Project Management and Skills for Instructional Designers
A Practical Guide
The ability to select appropriate training tools and gauge their effectiveness for improving the bottom line without squandering valuable time and resources is vital for training directors. This book provides guidance for instruction designers who develop, manage, and implement large end-user training projects.
Author Dorcas M. T. Cox is the CEO of Project Management Solutions, a training and consulting company. She has more than fourteen years of experience in human resources management in the government and private industries.
The author uses the storytelling method and a pleasant conversational writing style to maintain reader interest, which is key for effective user training materials. Each of the book’s chapters first provides an “action” list of key concepts and terms the reader should understand upon completion of that chapter.
A brief introduction summarizes the two-discipline Four Step Combo method used in the book (based on the Instructional-Systems Development (ISD/ADDIE) model). Chapters one and two introduce a simulated problem and explain how to perform a training needs assessment. Chapter three details obtaining project approval and assembly of work components. Chapter four highlights how to establish project learning objectives and content. Chapter five introduces the project plan document for the scope of the work, project sequence, cost projection, risk management, human resource management, and quantitative and qualitative analysis. Chapter six stresses excellence in oral and written communication for effective trainee materials and facilitator guides. The final chapters focus on quality control and closing.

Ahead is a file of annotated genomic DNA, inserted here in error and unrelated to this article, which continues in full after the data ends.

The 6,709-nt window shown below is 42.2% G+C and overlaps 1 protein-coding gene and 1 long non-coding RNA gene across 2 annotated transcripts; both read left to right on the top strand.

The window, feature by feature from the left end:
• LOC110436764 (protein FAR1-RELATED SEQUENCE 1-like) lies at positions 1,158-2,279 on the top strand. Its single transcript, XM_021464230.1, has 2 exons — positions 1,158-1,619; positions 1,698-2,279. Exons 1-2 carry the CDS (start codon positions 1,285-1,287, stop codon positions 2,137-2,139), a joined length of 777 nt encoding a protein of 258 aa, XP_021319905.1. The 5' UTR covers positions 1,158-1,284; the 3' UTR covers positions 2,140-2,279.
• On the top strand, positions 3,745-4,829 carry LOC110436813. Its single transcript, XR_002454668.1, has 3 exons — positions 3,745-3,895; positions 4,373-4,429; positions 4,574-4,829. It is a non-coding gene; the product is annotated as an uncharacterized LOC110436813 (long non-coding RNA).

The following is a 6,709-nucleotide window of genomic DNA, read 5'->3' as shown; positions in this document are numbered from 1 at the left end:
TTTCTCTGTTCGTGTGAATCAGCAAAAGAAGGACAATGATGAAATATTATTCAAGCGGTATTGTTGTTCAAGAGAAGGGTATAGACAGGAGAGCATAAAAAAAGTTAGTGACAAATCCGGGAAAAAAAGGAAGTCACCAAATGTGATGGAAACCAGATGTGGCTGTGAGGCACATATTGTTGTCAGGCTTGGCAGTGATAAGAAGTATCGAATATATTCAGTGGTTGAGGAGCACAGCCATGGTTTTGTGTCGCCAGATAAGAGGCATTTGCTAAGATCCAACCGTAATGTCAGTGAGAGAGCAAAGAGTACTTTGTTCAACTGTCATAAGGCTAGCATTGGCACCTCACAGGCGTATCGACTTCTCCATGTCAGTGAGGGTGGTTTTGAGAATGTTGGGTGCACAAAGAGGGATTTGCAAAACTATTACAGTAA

The book design emulates the step-by-step process it conveys with good examples that are easy to relate to. Of particular note are the three extra instructional design projects at the end, which trainees can work on later for practice. Each covers a distinctly different business, such as mail-order, a carryout restaurant, and a large international corporation.
The book has a few editing issues, such as inconsistencies in the use of passive verses active voice and the unnecessary repetition of information. On occasion too many unnecessary words are used to express ideas (i.e., the key concepts lists at the beginning of each chapter). After all, the intent of instructional design is to communicate in a simple concise manner. Additionally, some table headings are inconsistent, and there are minor typesetting issues with layout and spacing of the forms.
Overall, this is a good manual with detailed instructional design methods and processes, and good documentation forms that will be helpful to those new to instructional design and training development.
Disclosure: This article is not an endorsement, but a review. The author of this book provided free copies of the book and paid a small fee to have their book reviewed by a professional reviewer. Foreword Reviews and Clarion Reviews make no guarantee that the author will receive a positive review. Foreword Magazine, Inc. is disclosing this in accordance with the Federal Trade Commission’s 16 CFR, Part 255.